Hezbollah says mission accomplished in Arsal
Iran Press TV
Sun Jul 30, 2017 6:28AM
Hezbollah says it has concluded a military offensive against Takfiri terrorists on the outskirts of Arsal after dislodging the militants from the northeastern Lebanese town on the Syrian border.
Commanders of the resistance movement on Saturday led a media tour of areas captured from Jabhat Fatah al-Sham – the militant group formerly known as the Nusra Front.
Hezbollah launched a week-long assault on the outskirts of both Arsal and the adjacent town of Flita in Syria on July 21, seizing land in the rugged, mountainous area and killing about 150 terrorists.
"We accomplished the main target of the operations by expelling the Nusra Front from the Qalamoun mountains and the outskirts of Arsal," Hezbollah's War media center quoted a commander as saying.
Arsal's countryside and Qalamoun had turned into havens for the al-Qaeda offshoot. The offensive was part of a series of battles Hezbollah has fought, starting in Homs' Qusair and continuing into Qalamoun in 2014, before heading to the Anti-Lebanon Mountains and the Qalamoun mountains in 2015.
"We detonated more than one car bomb and we found numerous metal workshops manufacturing bombs and mortars, with tons of explosive material in the workshops," the Hezbollah commander noted.
The group said its fighters managed to infiltrate behind enemy frontiers and attack militants from unexpected positions. "We fought the enemy face to face, from close range," the commander said.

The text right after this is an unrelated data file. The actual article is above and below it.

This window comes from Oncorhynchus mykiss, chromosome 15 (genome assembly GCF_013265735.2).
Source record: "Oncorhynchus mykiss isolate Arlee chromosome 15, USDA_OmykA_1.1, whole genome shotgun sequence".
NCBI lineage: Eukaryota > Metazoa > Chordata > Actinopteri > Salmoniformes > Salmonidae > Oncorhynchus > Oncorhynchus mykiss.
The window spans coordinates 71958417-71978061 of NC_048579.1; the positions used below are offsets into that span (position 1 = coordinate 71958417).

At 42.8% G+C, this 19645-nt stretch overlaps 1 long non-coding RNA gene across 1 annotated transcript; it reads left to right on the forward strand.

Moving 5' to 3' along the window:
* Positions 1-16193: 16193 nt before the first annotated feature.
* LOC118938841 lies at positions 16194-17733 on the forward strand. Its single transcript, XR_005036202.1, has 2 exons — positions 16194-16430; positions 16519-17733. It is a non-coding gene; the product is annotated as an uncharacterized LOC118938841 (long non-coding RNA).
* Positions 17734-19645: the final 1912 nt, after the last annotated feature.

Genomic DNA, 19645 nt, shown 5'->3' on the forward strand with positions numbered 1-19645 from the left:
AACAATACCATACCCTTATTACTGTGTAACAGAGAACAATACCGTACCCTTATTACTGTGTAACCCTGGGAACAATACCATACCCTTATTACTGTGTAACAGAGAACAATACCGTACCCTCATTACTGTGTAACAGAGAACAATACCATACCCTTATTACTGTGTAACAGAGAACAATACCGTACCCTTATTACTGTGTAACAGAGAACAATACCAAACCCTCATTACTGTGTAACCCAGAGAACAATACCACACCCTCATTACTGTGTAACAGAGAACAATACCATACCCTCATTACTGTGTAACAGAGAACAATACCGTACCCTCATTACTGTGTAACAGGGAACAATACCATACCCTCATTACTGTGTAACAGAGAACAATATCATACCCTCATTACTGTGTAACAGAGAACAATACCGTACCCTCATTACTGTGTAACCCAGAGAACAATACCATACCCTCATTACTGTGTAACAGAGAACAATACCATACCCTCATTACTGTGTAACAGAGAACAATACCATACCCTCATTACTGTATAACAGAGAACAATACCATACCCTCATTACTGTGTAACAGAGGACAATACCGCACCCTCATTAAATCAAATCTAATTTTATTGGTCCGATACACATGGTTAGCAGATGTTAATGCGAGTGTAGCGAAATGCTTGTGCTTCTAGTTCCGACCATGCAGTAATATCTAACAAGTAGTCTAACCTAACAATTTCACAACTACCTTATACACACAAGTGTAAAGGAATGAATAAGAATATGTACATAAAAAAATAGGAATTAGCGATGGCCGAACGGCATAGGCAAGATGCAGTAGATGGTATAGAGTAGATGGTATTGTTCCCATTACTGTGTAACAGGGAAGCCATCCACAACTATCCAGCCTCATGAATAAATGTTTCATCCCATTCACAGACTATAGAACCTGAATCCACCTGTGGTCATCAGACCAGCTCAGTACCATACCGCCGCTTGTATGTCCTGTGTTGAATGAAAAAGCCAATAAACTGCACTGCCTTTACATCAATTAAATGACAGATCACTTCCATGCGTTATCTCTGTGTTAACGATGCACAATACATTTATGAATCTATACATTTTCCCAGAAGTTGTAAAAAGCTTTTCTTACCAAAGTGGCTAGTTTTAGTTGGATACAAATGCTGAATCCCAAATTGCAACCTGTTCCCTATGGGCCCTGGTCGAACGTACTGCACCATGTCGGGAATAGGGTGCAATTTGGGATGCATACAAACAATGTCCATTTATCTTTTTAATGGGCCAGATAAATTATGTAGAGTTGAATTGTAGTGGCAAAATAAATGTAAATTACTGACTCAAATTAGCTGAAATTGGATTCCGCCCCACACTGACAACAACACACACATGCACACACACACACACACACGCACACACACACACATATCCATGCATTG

Meanwhile, al-Manar television reported that Hezbollah and the Nusra Front will exchange a number of corpses on Sunday. The swap will reportedly include the bodies of nine militants and five resistance fighters who lost their lives in the recent escalation in the Lebanon-Syria border area.
The resistance movement has been fighting alongside Syrian government forces since 2013.
On Saturday, Hezbollah's Deputy Secretary General Sheikh Naim Qassem reiterated the movement's assertion that its contribution to the Syrian operations was meant to deter the terror threat facing Lebanon.
"If we did not fight in Syria, we would have had to fight in every house we have and in every village and city in Lebanon," Qassem said.
"We went to Syria to fight in the backyard before [the militant threat] reached the house, and to stop its advance," he said, adding that the Lebanese resistance movement and its allies had managed to defeat extremists and their supporters.
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